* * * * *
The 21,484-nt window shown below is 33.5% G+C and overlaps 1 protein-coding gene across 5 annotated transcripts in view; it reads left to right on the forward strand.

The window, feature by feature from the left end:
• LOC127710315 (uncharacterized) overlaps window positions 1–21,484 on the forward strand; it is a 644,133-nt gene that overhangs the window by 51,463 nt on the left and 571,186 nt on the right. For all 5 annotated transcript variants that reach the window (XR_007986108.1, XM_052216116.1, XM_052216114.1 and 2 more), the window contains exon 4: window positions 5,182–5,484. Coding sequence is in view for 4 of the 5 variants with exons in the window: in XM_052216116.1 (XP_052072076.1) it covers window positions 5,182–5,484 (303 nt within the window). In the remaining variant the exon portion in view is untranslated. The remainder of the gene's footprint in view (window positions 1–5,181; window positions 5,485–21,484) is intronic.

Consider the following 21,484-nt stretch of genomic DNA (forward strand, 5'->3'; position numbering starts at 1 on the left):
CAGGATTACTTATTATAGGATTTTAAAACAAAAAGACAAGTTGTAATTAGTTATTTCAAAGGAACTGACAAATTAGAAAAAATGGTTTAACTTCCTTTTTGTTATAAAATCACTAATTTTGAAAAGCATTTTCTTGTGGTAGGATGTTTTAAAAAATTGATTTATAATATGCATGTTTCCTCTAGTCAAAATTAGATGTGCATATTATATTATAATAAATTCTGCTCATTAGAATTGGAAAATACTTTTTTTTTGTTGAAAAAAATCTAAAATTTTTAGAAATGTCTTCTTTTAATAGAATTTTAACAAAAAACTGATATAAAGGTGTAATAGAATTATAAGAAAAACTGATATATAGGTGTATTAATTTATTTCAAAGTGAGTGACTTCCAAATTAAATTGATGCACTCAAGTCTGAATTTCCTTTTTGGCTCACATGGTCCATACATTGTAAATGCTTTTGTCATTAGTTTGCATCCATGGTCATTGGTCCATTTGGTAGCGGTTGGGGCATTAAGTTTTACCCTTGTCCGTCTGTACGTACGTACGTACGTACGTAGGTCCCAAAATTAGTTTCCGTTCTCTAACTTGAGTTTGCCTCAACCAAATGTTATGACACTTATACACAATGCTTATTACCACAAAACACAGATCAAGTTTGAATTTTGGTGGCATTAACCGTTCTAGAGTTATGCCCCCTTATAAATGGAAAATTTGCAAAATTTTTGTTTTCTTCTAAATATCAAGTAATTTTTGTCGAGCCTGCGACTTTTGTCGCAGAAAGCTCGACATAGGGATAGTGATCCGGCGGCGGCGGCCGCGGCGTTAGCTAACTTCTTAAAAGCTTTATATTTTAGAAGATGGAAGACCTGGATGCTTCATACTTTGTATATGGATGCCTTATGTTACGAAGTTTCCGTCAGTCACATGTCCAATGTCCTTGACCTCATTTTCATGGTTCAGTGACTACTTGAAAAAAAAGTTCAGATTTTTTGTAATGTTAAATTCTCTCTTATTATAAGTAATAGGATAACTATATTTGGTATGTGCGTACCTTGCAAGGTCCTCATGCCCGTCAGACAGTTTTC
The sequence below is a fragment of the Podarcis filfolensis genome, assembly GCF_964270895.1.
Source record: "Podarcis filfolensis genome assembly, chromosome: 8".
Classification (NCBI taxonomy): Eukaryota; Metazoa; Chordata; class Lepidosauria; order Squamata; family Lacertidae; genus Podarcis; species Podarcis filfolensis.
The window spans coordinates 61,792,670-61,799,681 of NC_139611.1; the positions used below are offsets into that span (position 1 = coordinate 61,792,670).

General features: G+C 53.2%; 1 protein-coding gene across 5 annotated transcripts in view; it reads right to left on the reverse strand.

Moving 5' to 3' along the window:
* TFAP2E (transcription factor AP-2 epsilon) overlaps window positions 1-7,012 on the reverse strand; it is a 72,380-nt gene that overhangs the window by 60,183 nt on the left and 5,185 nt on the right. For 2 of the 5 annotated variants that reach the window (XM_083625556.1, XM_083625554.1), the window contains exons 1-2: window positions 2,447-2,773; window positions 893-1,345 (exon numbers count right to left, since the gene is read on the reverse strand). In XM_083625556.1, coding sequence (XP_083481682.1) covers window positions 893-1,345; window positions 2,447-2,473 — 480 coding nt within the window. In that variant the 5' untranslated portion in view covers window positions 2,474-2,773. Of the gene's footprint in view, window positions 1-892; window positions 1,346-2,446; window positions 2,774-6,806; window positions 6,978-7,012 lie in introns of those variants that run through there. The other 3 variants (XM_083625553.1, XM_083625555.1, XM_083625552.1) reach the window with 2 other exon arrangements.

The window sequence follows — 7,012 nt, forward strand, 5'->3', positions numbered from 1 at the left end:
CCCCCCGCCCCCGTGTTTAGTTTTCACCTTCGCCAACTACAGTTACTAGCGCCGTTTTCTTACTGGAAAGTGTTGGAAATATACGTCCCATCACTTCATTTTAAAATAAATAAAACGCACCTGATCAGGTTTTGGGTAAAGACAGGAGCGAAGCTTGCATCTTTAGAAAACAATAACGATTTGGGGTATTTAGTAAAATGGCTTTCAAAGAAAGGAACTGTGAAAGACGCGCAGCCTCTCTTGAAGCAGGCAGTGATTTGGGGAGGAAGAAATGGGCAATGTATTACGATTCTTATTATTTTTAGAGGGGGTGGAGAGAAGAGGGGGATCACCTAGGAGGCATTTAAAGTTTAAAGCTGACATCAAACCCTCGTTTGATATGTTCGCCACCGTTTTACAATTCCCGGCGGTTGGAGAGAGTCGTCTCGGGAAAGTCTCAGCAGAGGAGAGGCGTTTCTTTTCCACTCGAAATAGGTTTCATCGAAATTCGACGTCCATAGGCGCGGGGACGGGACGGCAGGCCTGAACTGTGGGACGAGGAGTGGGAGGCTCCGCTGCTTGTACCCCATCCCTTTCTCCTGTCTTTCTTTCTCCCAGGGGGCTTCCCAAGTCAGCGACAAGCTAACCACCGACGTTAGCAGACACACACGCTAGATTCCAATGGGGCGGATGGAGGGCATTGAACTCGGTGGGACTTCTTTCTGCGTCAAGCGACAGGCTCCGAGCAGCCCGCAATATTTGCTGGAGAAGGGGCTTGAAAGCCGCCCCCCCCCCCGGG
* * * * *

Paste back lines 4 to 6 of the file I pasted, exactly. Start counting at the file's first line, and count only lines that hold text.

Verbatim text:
Consider the following 21,484-nt stretch of genomic DNA (forward strand, 5'->3'; position numbering starts at 1 on the left):
CAGGATTACTTATTATAGGATTTTAAAACAAAAAGACAAGTTGTAATTAGTTATTTCAAAGGAACTGACAAATTAGAAAAAATGGTTTAACTTCCTTTTTGTTATAAAATCACTAATTTTGAAAAGCATTTTCTTGTGGTAGGATGTTTTAAAAAATTGATTTATAATATGCATGTTTCCTCTAGTCAAAATTAGATGTGCATATTATATTATAATAAATTCTGCTCATTAGAATTGGAAAATACTTTTTTTTTGTTGAAAAAAATCTAAAATTTTTAGAAATGTCTTCTTTTAATAGAATTTTAACAAAAAACTGATATAAAGGTGTAATAGAATTATAAGAAAAACTGATATATAGGTGTATTAATTTATTTCAAAGTGAGTGACTTCCAAATTAAATTGATGCACTCAAGTCTGAATTTCCTTTTTGGCTCACATGGTCCATACATTGTAAATGCTTTTGTCATTAGTTTGCATCCATGGTCATTGGTCCATTTGGTAGCGGTTGGGGCATTAAGTTTTACCCTTGTCCGTCTGTACGTACGTACGTACGTACGTAGGTCCCAAAATTAGTTTCCGTTCTCTAACTTGAGTTTGCCTCAACCAAATGTTATGACACTTATACACAATGCTTATTACCACAAAACACAGATCAAGTTTGAATTTTGGTGGCATTAACCGTTCTAGAGTTATGCCCCCTTATAAATGGAAAATTTGCAAAATTTTTGTTTTCTTCTAAATATCAAGTAATTTTTGTCGAGCCTGCGACTTTTGTCGCAGAAAGCTCGACATAGGGATAGTGATCCGGCGGCGGCGGCCGCGGCGTTAGCTAACTTCTTAAAAGCTTTATATTTTAGAAGATGGAAGACCTGGATGCTTCATACTTTGTATATGGATGCCTTATGTTACGAAGTTTCCGTCAGTCACATGTCCAATGTCCTTGACCTCATTTTCATGGTTCAGTGACTACTTGAAAAAAAAGTTCAGATTTTTTGTAATGTTAAATTCTCTCTTATTATAAGTAATAGGATAACTATATTTGGTATGTGCGTACCTTGCAAGGTCCTCATGCCCGTCAGACAGTTTTC
The sequence below is a fragment of the Podarcis filfolensis genome, assembly GCF_964270895.1.